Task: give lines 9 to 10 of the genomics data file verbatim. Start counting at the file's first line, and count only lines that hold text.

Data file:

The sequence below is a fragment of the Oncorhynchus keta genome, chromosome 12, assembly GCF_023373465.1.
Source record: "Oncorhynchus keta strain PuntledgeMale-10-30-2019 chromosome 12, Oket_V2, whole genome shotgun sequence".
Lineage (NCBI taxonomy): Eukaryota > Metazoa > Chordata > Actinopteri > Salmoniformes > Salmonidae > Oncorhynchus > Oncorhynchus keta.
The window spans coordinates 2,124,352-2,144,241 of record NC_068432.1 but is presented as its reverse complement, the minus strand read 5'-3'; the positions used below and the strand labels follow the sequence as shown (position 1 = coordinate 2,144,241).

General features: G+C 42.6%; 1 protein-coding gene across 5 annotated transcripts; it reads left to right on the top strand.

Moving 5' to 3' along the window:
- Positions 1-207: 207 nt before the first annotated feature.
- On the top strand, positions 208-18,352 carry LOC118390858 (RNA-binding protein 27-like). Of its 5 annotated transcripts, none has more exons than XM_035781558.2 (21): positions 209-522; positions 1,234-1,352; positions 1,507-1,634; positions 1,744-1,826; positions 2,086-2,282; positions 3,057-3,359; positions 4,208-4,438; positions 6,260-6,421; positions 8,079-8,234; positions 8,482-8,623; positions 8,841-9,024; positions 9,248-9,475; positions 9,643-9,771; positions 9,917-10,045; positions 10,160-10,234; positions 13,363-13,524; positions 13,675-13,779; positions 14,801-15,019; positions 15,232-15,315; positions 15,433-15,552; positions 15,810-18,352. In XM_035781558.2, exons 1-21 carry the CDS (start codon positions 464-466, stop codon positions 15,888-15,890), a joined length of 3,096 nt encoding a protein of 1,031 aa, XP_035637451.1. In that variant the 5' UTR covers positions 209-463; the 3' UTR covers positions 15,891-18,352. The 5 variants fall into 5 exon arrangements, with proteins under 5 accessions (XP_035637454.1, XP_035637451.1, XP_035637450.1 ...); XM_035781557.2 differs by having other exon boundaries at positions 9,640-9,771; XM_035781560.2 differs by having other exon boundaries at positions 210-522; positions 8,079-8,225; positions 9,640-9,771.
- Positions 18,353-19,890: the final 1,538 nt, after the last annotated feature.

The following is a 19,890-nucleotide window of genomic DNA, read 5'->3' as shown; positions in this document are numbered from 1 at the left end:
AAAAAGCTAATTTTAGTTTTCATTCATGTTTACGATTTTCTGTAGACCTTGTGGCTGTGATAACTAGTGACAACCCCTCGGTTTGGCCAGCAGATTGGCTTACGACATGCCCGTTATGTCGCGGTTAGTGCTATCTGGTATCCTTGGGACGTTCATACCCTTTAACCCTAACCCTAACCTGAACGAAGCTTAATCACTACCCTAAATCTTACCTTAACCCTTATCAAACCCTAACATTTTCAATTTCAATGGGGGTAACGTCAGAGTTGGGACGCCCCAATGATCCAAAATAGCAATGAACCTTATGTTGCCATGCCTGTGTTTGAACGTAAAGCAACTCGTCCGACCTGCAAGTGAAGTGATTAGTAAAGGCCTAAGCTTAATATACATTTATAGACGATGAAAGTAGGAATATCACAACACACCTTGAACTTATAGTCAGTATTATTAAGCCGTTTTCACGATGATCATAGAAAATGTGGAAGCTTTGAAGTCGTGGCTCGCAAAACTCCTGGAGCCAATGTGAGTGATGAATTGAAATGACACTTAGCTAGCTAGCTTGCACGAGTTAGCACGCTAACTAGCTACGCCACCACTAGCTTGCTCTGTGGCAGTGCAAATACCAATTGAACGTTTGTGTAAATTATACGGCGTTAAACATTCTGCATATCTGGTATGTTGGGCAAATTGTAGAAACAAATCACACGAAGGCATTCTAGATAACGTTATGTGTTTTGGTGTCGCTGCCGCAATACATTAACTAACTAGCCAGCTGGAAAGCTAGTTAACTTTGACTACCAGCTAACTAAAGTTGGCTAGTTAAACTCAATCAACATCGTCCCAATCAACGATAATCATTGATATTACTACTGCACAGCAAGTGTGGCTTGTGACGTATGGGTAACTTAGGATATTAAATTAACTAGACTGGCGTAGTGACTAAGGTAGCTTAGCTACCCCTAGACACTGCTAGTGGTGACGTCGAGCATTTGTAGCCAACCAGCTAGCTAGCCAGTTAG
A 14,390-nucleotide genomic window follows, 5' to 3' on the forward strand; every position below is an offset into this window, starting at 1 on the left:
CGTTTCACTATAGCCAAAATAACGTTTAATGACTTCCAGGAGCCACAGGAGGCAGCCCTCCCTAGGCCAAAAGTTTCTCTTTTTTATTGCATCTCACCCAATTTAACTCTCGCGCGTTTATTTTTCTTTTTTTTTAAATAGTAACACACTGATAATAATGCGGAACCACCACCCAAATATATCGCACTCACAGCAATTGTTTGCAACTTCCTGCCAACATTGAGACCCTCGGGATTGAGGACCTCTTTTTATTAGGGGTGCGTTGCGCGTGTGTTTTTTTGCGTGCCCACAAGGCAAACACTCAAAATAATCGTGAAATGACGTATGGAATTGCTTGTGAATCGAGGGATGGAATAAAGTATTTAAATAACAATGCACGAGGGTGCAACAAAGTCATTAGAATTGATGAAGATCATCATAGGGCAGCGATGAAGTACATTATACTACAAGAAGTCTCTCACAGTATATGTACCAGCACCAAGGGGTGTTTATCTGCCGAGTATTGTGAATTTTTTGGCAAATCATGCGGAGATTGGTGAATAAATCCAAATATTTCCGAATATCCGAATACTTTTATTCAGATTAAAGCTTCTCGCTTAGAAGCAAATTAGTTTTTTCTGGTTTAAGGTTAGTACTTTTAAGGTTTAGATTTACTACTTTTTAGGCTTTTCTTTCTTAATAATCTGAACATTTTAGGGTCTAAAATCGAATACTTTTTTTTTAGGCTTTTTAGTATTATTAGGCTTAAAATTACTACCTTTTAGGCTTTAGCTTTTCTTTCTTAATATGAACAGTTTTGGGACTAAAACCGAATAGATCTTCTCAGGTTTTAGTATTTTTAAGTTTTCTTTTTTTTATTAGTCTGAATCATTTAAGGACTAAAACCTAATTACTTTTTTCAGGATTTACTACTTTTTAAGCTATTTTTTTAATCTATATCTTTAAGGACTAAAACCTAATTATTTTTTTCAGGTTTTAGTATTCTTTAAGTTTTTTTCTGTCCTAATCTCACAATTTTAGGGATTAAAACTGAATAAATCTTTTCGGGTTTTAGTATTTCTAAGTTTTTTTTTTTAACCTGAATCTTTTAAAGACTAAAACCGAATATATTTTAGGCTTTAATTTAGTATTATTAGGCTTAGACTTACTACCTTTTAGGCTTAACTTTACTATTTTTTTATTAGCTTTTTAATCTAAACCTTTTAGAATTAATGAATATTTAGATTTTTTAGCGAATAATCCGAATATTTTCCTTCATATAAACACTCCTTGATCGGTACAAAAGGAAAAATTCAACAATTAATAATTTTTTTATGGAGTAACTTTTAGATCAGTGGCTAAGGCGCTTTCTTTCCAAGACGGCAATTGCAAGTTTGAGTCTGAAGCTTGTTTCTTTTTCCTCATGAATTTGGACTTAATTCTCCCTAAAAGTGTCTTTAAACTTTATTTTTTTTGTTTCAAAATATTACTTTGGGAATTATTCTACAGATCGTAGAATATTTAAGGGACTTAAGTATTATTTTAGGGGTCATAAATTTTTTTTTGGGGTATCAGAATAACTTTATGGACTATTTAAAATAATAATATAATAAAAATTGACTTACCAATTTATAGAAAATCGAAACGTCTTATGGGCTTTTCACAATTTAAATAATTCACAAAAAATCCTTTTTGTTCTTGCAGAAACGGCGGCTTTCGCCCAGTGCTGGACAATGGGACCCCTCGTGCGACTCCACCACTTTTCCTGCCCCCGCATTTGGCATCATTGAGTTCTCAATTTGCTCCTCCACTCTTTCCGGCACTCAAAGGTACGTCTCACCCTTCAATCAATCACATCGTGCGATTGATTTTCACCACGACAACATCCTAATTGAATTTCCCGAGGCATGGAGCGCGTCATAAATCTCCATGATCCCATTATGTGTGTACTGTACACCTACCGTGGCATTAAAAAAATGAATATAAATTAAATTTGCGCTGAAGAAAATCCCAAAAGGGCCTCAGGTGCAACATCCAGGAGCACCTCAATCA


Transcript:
- Positions 18,353-19,890: the final 1,538 nt, after the last annotated feature.

The following is a 19,890-nucleotide window of genomic DNA, read 5'->3' as shown; positions in this document are numbered from 1 at the left end: